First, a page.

Secondly, this dimension of public engagement also relates with the endeavour to improvement of legislatures’ public image. The aim being to increase their levels of trust and, consequently, the legitimacy of the house (Fuks, 2016; IPU, 2012; Leston-Bandeira, 2012). This kind of effort has been even stronger in the context of the crisis of democratic representation.

This process seeks to modify society’s perception of Parliament in order to improve its credibility. Participatory engagements show to the society that the Legislature aims to develop interconnections with them, i.e., that this institution is a genuine space to listen to their demands and is keen on to help to find a solution for them.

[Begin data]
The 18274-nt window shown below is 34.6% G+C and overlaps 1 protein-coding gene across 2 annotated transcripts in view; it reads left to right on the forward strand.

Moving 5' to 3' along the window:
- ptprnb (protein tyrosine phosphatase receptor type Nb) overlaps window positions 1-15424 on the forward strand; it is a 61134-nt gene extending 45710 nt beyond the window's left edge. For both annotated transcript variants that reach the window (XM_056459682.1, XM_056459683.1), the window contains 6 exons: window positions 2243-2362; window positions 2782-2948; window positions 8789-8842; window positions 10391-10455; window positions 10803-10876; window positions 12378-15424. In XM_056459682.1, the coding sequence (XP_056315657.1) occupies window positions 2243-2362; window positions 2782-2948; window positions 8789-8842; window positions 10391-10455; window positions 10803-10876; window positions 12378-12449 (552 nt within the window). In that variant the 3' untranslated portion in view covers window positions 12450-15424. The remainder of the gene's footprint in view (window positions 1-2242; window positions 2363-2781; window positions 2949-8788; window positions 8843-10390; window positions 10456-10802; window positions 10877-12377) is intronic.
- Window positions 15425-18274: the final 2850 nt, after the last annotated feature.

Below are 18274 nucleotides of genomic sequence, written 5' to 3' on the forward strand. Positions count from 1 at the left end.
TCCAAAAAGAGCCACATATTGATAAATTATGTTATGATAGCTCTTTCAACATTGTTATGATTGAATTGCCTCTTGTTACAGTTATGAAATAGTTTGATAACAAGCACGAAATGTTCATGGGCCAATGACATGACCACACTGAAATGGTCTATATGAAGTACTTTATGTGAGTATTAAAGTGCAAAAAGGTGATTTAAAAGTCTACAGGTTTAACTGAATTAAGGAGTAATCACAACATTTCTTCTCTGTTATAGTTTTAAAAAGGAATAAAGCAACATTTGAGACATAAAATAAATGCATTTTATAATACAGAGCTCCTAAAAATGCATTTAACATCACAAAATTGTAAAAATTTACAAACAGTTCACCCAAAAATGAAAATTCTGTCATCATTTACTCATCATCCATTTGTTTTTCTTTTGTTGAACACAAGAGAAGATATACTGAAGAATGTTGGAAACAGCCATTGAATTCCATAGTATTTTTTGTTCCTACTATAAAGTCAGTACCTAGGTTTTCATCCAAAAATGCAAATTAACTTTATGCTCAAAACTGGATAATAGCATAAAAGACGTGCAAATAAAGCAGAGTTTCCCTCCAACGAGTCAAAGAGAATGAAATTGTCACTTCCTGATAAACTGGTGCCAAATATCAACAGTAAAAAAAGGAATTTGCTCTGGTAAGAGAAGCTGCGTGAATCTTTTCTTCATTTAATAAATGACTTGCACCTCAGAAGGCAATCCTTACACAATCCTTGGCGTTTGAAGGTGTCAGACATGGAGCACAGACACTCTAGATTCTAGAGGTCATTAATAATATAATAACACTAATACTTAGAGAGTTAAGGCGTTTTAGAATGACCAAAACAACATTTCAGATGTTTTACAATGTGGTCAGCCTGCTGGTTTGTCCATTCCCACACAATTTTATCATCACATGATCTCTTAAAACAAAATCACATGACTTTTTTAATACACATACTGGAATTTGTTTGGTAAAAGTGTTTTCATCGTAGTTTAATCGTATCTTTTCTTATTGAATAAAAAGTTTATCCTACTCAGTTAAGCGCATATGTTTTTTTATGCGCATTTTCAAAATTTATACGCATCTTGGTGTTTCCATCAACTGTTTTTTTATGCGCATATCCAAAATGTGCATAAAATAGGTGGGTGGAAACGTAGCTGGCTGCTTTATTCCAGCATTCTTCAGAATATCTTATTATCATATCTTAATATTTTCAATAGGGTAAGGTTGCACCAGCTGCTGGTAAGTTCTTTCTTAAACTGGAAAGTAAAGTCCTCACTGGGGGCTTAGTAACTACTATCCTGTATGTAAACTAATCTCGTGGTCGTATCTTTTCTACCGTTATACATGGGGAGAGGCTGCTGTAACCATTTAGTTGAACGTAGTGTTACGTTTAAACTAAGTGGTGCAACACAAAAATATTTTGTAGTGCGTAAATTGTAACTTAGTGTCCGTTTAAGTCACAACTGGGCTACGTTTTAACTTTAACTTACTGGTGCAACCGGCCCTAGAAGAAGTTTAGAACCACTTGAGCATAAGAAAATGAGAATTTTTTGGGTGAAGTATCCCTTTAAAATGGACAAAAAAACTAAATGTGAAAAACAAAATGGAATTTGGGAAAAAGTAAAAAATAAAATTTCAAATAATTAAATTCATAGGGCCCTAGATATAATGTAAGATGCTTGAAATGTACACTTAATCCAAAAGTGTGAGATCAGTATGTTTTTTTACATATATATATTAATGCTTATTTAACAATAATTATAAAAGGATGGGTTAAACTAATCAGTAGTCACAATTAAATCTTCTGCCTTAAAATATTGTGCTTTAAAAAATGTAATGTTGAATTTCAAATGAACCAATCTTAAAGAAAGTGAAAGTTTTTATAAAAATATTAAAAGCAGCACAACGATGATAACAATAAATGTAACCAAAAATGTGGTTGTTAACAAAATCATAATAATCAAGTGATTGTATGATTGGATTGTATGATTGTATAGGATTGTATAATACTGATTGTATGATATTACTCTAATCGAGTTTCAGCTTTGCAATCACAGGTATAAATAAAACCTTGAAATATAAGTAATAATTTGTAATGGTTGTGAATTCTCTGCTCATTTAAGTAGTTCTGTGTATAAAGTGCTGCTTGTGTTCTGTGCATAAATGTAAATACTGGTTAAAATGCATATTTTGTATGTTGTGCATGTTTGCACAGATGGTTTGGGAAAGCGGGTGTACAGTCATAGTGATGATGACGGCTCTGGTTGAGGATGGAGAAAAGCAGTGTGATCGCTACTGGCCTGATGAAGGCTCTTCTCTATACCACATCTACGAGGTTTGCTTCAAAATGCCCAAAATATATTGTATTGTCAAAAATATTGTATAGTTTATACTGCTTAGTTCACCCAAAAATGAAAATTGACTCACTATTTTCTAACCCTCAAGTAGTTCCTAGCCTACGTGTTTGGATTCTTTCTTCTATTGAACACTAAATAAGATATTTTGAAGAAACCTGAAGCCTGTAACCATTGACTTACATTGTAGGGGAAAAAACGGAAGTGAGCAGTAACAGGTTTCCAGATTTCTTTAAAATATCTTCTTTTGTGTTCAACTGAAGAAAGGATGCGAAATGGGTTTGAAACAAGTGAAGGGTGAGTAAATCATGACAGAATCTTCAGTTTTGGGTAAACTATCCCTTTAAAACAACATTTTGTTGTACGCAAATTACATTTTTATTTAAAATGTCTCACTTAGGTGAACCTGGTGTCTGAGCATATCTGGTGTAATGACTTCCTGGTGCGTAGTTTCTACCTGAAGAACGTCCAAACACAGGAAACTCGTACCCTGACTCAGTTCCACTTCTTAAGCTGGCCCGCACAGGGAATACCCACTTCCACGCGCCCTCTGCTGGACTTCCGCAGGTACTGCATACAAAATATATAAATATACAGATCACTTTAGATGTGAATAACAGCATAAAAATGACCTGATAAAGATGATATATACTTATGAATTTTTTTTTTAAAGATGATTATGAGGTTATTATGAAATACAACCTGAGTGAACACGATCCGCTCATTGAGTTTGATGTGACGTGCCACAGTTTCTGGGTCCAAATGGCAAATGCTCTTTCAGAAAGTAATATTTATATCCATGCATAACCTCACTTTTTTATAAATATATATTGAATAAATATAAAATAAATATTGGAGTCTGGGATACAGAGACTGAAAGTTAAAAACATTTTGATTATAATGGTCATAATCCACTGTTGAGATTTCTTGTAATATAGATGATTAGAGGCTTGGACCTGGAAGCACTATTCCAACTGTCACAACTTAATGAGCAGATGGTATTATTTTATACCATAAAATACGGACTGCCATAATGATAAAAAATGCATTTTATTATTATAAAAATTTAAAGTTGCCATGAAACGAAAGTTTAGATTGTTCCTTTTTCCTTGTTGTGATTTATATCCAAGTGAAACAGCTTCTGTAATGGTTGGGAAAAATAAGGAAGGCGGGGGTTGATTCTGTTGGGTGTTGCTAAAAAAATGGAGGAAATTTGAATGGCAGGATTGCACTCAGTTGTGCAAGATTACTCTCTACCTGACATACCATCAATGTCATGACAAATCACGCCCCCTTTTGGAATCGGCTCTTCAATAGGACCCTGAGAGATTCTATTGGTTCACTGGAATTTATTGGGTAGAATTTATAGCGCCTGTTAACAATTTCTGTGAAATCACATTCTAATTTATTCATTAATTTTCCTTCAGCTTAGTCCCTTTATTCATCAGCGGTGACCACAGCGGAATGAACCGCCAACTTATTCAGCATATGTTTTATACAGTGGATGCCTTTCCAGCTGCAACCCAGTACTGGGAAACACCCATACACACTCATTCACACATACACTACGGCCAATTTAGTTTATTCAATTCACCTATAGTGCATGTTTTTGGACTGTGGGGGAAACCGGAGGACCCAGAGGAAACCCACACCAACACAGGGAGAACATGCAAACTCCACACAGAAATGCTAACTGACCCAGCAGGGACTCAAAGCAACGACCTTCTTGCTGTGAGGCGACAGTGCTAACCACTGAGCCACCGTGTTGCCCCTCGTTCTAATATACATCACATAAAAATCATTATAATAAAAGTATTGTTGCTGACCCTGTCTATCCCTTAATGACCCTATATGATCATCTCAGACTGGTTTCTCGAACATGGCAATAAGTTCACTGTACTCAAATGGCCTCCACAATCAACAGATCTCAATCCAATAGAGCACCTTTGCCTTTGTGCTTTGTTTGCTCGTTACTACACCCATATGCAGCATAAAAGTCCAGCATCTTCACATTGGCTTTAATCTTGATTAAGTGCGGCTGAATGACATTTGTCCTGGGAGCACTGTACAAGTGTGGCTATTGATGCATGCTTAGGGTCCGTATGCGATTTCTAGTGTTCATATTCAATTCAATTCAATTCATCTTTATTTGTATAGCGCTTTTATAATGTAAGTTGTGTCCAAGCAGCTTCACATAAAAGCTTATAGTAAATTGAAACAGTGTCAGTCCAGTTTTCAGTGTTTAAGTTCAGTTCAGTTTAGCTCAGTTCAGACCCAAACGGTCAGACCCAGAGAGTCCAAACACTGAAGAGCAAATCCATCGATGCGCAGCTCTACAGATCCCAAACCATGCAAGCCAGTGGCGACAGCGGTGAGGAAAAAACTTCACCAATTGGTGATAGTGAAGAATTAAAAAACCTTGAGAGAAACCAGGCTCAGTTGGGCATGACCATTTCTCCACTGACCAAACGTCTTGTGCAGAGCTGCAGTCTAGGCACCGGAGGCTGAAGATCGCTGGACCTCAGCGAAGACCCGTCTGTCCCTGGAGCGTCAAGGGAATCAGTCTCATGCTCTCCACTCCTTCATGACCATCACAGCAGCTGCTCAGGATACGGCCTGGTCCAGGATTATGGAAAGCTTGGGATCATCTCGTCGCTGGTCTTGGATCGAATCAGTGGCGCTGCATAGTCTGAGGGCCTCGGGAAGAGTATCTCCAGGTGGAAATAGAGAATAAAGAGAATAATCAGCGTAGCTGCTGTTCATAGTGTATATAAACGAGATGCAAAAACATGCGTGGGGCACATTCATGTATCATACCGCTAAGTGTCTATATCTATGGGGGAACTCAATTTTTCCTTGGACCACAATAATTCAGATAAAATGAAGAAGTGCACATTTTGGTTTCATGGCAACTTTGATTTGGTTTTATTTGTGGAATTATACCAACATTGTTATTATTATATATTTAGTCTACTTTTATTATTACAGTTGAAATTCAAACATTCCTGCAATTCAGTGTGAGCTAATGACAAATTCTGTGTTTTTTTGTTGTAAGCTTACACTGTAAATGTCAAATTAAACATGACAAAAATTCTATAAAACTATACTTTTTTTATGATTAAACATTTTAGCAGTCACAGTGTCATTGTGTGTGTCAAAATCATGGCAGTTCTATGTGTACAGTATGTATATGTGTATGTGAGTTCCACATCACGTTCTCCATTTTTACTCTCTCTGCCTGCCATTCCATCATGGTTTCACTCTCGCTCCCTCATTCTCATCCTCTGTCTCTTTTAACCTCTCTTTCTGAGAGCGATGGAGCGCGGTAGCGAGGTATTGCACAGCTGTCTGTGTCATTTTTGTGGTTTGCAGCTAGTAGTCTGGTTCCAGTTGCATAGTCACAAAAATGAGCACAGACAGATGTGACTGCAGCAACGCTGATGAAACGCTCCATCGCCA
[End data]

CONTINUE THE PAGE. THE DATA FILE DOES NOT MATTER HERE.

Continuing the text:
Furthermore, the implementation of participatory engagement tends to diminish the instabilities of the political system, because the preferences and conflicts would be received through the institutional participation. The release of tensions and the institutional resolution of conflicts are important tasks carried out by the Legislature, which help to maintain and to provide support in order to consolidate the institutional system and the democratic regime (Norton, 1990; Pitkin, 1967).

Normative Dimension

The second dimension denominated as normative focuses more on the expansion of the concept of representation and the enhancement of the public debate, and it is labelled as such because it assumes a specific normative value to participatory engagement. The creation of participatory innovations would foster the relational practice that involves the political representation, with a close relationship between representatives and represented.